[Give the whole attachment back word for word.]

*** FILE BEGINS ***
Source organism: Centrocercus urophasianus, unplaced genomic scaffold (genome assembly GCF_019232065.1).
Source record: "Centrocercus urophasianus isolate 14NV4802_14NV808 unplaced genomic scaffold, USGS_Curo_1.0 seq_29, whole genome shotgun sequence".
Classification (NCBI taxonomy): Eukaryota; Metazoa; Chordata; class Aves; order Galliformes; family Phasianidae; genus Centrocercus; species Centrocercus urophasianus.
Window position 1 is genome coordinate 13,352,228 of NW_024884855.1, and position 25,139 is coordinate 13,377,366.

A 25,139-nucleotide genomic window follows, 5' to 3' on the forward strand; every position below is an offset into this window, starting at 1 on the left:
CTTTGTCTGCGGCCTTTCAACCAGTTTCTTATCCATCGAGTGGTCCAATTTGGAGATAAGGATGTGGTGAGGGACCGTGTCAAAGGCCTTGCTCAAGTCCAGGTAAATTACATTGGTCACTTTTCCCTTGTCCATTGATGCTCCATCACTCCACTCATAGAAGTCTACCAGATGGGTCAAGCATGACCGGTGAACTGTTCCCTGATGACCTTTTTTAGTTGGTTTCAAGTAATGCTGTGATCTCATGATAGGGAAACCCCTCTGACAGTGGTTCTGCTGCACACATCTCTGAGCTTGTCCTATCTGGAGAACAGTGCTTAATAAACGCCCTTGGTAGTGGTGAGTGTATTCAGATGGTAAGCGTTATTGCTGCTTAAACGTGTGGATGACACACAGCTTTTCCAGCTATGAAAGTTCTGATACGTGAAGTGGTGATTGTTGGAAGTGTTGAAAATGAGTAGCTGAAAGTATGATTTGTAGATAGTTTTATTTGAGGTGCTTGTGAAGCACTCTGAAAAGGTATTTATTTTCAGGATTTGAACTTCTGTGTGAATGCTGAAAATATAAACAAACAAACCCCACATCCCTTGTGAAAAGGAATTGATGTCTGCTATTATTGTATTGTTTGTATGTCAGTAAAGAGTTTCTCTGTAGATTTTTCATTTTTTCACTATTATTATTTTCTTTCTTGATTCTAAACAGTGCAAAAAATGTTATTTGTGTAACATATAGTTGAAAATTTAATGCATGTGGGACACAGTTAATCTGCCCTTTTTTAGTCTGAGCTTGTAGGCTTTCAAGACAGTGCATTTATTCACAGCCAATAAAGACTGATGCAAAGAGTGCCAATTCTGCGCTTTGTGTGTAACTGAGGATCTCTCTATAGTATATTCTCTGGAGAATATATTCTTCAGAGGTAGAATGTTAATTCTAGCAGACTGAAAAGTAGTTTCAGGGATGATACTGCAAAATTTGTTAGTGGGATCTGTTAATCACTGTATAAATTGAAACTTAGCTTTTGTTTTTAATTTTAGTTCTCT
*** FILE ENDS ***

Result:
Source organism: Centrocercus urophasianus, unplaced genomic scaffold (genome assembly GCF_019232065.1).
Source record: "Centrocercus urophasianus isolate 14NV4802_14NV808 unplaced genomic scaffold, USGS_Curo_1.0 seq_29, whole genome shotgun sequence".
Classification (NCBI taxonomy): Eukaryota; Metazoa; Chordata; class Aves; order Galliformes; family Phasianidae; genus Centrocercus; species Centrocercus urophasianus.
Window position 1 is genome coordinate 13,352,228 of NW_024884855.1, and position 25,139 is coordinate 13,377,366.

A 25,139-nucleotide genomic window follows, 5' to 3' on the forward strand; every position below is an offset into this window, starting at 1 on the left:
CTTTGTCTGCGGCCTTTCAACCAGTTTCTTATCCATCGAGTGGTCCAATTTGGAGATAAGGATGTGGTGAGGGACCGTGTCAAAGGCCTTGCTCAAGTCCAGGTAAATTACATTGGTCACTTTTCCCTTGTCCATTGATGCTCCATCACTCCACTCATAGAAGTCTACCAGATGGGTCAAGCATGACCGGTGAACTGTTCCCTGATGACCTTTTTTAGTTGGTTTCAAGTAATGCTGTGATCTCATGATAGGGAAACCCCTCTGACAGTGGTTCTGCTGCACACATCTCTGAGCTTGTCCTATCTGGAGAACAGTGCTTAATAAACGCCCTTGGTAGTGGTGAGTGTATTCAGATGGTAAGCGTTATTGCTGCTTAAACGTGTGGATGACACACAGCTTTTCCAGCTATGAAAGTTCTGATACGTGAAGTGGTGATTGTTGGAAGTGTTGAAAATGAGTAGCTGAAAGTATGATTTGTAGATAGTTTTATTTGAGGTGCTTGTGAAGCACTCTGAAAAGGTATTTATTTTCAGGATTTGAACTTCTGTGTGAATGCTGAAAATATAAACAAACAAACCCCACATCCCTTGTGAAAAGGAATTGATGTCTGCTATTATTGTATTGTTTGTATGTCAGTAAAGAGTTTCTCTGTAGATTTTTCATTTTTTCACTATTATTATTTTCTTTCTTGATTCTAAACAGTGCAAAAAATGTTATTTGTGTAACATATAGTTGAAAATTTAATGCATGTGGGACACAGTTAATCTGCCCTTTTTTAGTCTGAGCTTGTAGGCTTTCAAGACAGTGCATTTATTCACAGCCAATAAAGACTGATGCAAAGAGTGCCAATTCTGCGCTTTGTGTGTAACTGAGGATCTCTCTATAGTATATTCTCTGGAGAATATATTCTTCAGAGGTAGAATGTTAATTCTAGCAGACTGAAAAGTAGTTTCAGGGATGATACTGCAAAATTTGTTAGTGGGATCTGTTAATCACTGTATAAATTGAAACTTAGCTTTTGTTTTTAATTTTAGTTCTCT